And the proof of these flaws is in the pudding. From a stock market and financial perspective, Citigroup has not exactly dominated the dojo. For example,

  • Below average shareholder value. Compared to its peers, Citigroup’s 360% stock price increase over the last decade is below the 390% average of its peers. Lehman Brothers, for example, has seen its stock rise 11-fold during the period. And over the last year, Citigroup’s stock is up just 5% compared to a 34.3% average for its peers;
  • Flat revenue. Over the last five years, Citigroup has increased revenue an anemic 0.8% annual average compared to a 3.9% growth for its peers. Bank of America’s revenues during the period climbed an average 7.8% per year;
  • Below average profit growth. Over the last five years, Citigroup has increased net income a respectable 11% annual average – but this falls short of the 15.4% growth for its peers. Merrill Lynch net income during the period increased an average 24.6% per year; and
  • Below average productivity. Citigroup’s sales per employee were a respectable $857,143 in 2005, which falls short of the $1,081,169 average of its peers. And Citigroup’s performance falls way short of Goldman Sachs’ $2,260,870.

Weill will enjoy a comfortable retirement. However, due to his flawed one-stop-shopping concept, smaller shareholders won’t be able to use Citigroup’s stock to do the same.

Monday, April 17, 2006

India's winning ways

This morning the stock prices of India-based computer services companies are rising fast. Infosys (INFY) +5.9%, Satyam Computer Services (SAY) +4.3%, Wipro Technologies (WIT) +4.3% and Cognizant Technologies (CTSH) up $2.53 to a fresh 52-week high above $61.22.

These stock price increases are certainly justified by financial performance. These Indian players are growing six times faster than the computer services industry while earning four times the profits. Since corporations are looking to get more out of their computer services providers while spending less, the simple solution has been to hire India-based IT services providers. The demand for such providers has grown almost six times faster than the industry. For example, the 2002 NASSCOM-McKinsey Report estimated that the Indian software and service industry generated $15.5 billion in 2004 revenues and is expected to grow at a 34% compound annual growth rate to $50 billion by 2008.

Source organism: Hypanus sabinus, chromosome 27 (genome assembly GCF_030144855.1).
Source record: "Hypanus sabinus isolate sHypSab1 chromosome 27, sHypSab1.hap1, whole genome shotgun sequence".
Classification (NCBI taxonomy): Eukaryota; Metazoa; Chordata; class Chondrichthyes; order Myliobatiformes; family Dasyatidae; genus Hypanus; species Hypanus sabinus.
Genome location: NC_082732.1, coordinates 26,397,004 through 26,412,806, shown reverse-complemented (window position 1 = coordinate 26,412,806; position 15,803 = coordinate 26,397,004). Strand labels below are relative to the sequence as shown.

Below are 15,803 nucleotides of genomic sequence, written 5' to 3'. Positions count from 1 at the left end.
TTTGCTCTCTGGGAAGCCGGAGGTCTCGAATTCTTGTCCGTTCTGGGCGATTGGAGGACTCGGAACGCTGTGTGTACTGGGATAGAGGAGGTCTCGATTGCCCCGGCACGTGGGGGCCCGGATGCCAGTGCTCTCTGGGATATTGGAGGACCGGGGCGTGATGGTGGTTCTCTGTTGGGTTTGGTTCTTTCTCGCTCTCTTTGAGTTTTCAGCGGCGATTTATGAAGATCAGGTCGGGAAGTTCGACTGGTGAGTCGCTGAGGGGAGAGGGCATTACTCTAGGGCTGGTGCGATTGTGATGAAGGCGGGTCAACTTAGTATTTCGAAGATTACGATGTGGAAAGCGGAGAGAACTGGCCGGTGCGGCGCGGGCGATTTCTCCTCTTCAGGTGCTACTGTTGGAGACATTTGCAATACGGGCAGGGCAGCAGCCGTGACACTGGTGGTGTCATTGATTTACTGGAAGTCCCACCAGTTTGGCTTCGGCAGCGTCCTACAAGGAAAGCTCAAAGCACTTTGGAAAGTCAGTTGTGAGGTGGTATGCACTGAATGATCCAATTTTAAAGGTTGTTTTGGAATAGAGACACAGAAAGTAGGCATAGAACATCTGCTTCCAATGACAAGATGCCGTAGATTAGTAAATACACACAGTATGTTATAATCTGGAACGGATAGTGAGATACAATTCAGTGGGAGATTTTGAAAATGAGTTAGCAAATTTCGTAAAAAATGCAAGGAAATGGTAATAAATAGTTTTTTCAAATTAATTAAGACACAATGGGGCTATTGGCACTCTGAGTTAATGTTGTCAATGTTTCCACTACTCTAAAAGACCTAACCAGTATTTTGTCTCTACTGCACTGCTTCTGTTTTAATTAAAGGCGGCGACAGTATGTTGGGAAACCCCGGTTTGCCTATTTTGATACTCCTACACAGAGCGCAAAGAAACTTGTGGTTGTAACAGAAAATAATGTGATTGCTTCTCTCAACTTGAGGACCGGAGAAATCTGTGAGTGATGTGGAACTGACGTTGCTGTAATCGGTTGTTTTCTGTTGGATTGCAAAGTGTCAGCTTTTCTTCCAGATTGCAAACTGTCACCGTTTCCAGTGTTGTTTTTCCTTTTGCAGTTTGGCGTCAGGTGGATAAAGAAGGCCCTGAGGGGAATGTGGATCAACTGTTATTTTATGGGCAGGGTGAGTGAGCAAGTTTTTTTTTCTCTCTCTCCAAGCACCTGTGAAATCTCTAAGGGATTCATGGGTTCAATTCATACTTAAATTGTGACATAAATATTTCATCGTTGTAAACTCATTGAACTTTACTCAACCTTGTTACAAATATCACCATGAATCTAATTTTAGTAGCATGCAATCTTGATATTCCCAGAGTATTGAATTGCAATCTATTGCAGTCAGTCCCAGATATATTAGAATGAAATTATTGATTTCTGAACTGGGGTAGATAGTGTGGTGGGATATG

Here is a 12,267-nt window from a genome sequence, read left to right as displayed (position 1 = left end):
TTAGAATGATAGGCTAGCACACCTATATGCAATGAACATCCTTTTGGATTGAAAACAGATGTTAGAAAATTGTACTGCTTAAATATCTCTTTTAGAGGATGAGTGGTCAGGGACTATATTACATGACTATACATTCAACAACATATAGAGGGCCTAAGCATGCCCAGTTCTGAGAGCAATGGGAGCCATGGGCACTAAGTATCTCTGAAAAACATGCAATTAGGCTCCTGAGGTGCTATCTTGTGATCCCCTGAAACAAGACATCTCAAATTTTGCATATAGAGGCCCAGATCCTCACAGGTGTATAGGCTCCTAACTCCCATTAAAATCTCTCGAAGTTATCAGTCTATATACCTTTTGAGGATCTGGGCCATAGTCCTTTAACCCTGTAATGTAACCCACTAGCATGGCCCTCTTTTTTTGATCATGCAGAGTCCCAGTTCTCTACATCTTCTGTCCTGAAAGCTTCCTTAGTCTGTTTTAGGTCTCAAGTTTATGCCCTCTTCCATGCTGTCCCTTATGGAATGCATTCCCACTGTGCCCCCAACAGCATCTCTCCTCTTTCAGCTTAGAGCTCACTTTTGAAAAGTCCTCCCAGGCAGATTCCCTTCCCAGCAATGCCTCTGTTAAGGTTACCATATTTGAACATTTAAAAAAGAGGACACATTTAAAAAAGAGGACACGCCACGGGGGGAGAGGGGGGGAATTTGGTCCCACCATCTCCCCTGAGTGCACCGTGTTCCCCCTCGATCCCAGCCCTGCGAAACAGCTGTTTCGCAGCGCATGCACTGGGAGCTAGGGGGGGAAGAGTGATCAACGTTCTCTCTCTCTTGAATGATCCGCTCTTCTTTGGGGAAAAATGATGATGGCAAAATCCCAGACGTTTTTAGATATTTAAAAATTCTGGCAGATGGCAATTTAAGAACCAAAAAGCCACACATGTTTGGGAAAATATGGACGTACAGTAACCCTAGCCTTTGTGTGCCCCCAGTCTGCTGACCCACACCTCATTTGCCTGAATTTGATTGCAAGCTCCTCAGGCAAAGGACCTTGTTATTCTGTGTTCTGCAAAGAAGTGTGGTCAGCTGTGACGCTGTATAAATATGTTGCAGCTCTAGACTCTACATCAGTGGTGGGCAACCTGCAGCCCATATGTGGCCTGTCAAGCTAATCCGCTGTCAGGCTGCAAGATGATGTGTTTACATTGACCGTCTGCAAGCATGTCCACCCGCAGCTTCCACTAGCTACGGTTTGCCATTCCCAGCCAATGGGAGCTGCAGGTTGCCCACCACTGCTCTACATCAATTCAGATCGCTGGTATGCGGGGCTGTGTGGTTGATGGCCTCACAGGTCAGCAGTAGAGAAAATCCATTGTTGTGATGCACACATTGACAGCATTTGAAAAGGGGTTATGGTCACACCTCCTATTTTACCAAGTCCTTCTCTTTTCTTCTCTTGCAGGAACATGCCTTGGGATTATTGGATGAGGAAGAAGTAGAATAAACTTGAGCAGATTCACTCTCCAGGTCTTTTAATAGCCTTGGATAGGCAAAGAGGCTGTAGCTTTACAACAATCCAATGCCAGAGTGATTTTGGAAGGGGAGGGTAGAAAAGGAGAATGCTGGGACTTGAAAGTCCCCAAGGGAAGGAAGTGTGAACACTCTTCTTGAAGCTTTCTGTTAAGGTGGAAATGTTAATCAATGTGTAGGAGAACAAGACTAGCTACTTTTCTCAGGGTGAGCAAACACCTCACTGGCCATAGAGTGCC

The key factors that are expected to contribute to this growth are:
  • High service quality. Indian companies have developed high quality delivery processes. For example, a 2004 NASSCOM survey of international quality standards of the top 275 Indian IT services companies reported that 195 companies had acquired International Standards Organization (ISO) 9000 quality certification. According to NASSCOM, during 2004, 74 Indian companies received a level five assessment under SEI-CMM, developed by the Carnegie Mellon University. Level five is the highest level attainable under the SEI-CMM standards, which assess an organization’s quality management system and systems engineering processes and methodologies;
  • Large supply of English-speaking IT professionals. In the view of Satyam Computer Services’ management, India ranks second to the US as the country with the largest population of English-speaking IT professionals. According to the NASSCOM Strategic Review 2004, educational institutes in India produce 290,000 engineering students and 139,000 computer software engineers each year. Given the shortage of technical labor in the US, India’s ability to produce so many technically trained people is a source of competitive advantage for Indian IT service companies; and
  • Significant cost advantage. The cost of employing IT professionals in India is significantly lower than in the United States. For example, A NASSCOM study estimates that India enjoys a 25% to 50% cost advantage over US-based IT services firms.